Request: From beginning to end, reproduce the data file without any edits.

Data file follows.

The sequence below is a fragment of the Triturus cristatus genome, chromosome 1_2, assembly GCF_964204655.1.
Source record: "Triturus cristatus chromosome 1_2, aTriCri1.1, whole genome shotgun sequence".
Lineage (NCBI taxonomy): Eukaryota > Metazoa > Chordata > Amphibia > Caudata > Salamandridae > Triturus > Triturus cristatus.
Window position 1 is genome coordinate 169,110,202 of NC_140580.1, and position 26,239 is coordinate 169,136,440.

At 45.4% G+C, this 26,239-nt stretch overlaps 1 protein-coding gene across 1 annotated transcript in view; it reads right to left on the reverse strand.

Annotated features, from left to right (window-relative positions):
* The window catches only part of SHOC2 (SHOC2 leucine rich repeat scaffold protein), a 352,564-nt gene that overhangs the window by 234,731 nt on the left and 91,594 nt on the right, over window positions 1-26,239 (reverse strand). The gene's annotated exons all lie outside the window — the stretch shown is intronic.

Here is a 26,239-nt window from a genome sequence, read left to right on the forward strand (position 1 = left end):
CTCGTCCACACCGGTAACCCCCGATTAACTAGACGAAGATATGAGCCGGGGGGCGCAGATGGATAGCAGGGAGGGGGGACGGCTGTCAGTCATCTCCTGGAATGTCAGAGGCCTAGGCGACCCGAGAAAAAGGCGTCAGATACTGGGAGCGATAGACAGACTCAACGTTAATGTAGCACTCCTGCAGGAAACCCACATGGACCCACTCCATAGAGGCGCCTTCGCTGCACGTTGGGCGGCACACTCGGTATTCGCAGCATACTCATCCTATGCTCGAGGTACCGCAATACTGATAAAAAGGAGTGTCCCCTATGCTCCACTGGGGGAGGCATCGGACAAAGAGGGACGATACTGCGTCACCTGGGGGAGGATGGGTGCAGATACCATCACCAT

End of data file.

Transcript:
The sequence below is a fragment of the Triturus cristatus genome, chromosome 1_2, assembly GCF_964204655.1.
Source record: "Triturus cristatus chromosome 1_2, aTriCri1.1, whole genome shotgun sequence".
Lineage (NCBI taxonomy): Eukaryota > Metazoa > Chordata > Amphibia > Caudata > Salamandridae > Triturus > Triturus cristatus.
Window position 1 is genome coordinate 169,110,202 of NC_140580.1, and position 26,239 is coordinate 169,136,440.

At 45.4% G+C, this 26,239-nt stretch overlaps 1 protein-coding gene across 1 annotated transcript in view; it reads right to left on the reverse strand.

Annotated features, from left to right (window-relative positions):
* The window catches only part of SHOC2 (SHOC2 leucine rich repeat scaffold protein), a 352,564-nt gene that overhangs the window by 234,731 nt on the left and 91,594 nt on the right, over window positions 1-26,239 (reverse strand). The gene's annotated exons all lie outside the window — the stretch shown is intronic.

Here is a 26,239-nt window from a genome sequence, read left to right on the forward strand (position 1 = left end):
CTCGTCCACACCGGTAACCCCCGATTAACTAGACGAAGATATGAGCCGGGGGGCGCAGATGGATAGCAGGGAGGGGGGACGGCTGTCAGTCATCTCCTGGAATGTCAGAGGCCTAGGCGACCCGAGAAAAAGGCGTCAGATACTGGGAGCGATAGACAGACTCAACGTTAATGTAGCACTCCTGCAGGAAACCCACATGGACCCACTCCATAGAGGCGCCTTCGCTGCACGTTGGGCGGCACACTCGGTATTCGCAGCATACTCATCCTATGCTCGAGGTACCGCAATACTGATAAAAAGGAGTGTCCCCTATGCTCCACTGGGGGAGGCATCGGACAAAGAGGGACGATACTGCGTCACCTGGGGGAGGATGGGTGCAGATACCATCACCAT